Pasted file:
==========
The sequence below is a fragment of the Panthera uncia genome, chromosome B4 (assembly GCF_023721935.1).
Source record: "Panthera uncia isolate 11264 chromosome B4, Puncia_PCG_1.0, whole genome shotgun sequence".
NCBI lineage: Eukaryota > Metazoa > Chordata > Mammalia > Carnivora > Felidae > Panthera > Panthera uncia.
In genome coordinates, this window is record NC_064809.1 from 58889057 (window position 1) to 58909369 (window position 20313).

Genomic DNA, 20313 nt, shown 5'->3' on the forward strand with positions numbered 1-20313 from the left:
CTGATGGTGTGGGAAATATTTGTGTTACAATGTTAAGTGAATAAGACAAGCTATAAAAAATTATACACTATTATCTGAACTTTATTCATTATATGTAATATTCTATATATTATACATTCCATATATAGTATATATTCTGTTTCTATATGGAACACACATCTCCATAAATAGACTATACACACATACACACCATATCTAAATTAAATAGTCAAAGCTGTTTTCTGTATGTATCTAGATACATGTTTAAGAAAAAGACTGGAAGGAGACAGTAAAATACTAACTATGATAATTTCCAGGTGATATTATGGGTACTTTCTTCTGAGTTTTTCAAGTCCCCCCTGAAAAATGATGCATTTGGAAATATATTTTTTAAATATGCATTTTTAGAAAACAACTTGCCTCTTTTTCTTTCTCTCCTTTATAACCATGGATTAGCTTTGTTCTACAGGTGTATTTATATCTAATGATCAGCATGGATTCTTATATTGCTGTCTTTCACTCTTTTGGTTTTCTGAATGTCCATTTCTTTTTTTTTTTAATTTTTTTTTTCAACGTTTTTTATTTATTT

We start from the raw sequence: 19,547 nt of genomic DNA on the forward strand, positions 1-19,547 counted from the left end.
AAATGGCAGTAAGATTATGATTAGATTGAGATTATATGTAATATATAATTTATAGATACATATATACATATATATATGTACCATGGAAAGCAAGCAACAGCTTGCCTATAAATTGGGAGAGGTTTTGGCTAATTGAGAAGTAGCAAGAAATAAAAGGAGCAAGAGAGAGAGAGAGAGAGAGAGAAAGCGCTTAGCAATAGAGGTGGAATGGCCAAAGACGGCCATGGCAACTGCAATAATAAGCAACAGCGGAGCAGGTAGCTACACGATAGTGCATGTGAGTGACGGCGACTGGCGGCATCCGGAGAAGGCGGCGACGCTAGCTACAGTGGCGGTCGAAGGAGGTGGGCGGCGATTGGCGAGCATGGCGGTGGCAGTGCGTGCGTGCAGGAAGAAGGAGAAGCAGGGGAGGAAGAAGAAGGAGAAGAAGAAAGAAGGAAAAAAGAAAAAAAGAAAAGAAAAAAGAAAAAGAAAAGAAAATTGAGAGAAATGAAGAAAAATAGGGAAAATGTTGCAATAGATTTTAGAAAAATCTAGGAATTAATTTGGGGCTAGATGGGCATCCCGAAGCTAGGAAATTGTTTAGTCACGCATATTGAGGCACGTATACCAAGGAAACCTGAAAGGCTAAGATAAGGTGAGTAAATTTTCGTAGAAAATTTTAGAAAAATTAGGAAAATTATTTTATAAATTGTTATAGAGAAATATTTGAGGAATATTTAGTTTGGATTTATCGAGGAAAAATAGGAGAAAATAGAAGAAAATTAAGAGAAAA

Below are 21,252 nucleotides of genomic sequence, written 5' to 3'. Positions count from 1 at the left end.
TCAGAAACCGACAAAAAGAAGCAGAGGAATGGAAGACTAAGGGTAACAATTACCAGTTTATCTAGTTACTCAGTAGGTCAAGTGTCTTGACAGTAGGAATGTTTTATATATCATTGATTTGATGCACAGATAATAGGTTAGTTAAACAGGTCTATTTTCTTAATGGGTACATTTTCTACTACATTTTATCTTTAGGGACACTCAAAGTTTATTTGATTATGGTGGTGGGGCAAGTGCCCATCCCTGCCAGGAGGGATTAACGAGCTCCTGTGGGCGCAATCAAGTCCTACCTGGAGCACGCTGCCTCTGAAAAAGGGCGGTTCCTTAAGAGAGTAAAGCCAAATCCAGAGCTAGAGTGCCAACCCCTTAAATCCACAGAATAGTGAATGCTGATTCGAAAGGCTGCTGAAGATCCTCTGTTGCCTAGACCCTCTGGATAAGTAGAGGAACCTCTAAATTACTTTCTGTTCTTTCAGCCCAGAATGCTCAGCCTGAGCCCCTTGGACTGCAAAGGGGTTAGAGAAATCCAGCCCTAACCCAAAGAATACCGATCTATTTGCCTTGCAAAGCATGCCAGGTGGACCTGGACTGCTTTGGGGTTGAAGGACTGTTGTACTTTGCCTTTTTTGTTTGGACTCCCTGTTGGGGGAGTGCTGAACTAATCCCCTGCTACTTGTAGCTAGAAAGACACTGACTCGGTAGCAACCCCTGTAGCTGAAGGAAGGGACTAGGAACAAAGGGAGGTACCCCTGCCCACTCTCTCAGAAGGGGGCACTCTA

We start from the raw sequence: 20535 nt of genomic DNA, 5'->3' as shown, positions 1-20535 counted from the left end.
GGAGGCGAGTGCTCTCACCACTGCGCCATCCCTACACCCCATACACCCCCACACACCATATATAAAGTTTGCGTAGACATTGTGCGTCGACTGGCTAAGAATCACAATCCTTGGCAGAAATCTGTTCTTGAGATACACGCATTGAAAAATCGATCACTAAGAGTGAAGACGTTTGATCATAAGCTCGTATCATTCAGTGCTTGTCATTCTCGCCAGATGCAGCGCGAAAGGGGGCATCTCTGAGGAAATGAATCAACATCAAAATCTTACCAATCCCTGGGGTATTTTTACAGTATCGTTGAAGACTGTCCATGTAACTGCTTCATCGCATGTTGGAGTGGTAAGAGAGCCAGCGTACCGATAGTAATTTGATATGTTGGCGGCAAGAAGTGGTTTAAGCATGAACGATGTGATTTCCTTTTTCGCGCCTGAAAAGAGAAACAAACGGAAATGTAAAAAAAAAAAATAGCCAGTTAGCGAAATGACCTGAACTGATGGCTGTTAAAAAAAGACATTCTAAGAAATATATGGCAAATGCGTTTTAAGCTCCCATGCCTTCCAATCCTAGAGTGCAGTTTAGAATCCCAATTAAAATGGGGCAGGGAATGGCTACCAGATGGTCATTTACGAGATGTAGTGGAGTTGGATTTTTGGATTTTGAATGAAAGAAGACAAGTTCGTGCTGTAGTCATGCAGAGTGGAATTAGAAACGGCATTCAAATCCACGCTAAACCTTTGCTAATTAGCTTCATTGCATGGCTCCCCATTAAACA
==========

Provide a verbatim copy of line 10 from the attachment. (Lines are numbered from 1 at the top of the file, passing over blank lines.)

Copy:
TCAGAAACCGACAAAAAGAAGCAGAGGAATGGAAGACTAAGGGTAACAATTACCAGTTTATCTAGTTACTCAGTAGGTCAAGTGTCTTGACAGTAGGAATGTTTTATATATCATTGATTTGATGCACAGATAATAGGTTAGTTAAACAGGTCTATTTTCTTAATGGGTACATTTTCTACTACATTTTATCTTTAGGGACACTCAAAGTTTATTTGATTATGGTGGTGGGGCAAGTGCCCATCCCTGCCAGGAGGGATTAACGAGCTCCTGTGGGCGCAATCAAGTCCTACCTGGAGCACGCTGCCTCTGAAAAAGGGCGGTTCCTTAAGAGAGTAAAGCCAAATCCAGAGCTAGAGTGCCAACCCCTTAAATCCACAGAATAGTGAATGCTGATTCGAAAGGCTGCTGAAGATCCTCTGTTGCCTAGACCCTCTGGATAAGTAGAGGAACCTCTAAATTACTTTCTGTTCTTTCAGCCCAGAATGCTCAGCCTGAGCCCCTTGGACTGCAAAGGGGTTAGAGAAATCCAGCCCTAACCCAAAGAATACCGATCTATTTGCCTTGCAAAGCATGCCAGGTGGACCTGGACTGCTTTGGGGTTGAAGGACTGTTGTACTTTGCCTTTTTTGTTTGGACTCCCTGTTGGGGGAGTGCTGAACTAATCCCCTGCTACTTGTAGCTAGAAAGACACTGACTCGGTAGCAACCCCTGTAGCTGAAGGAAGGGACTAGGAACAAAGGGAGGTACCCCTGCCCACTCTCTCAGAAGGGGGCACTCTA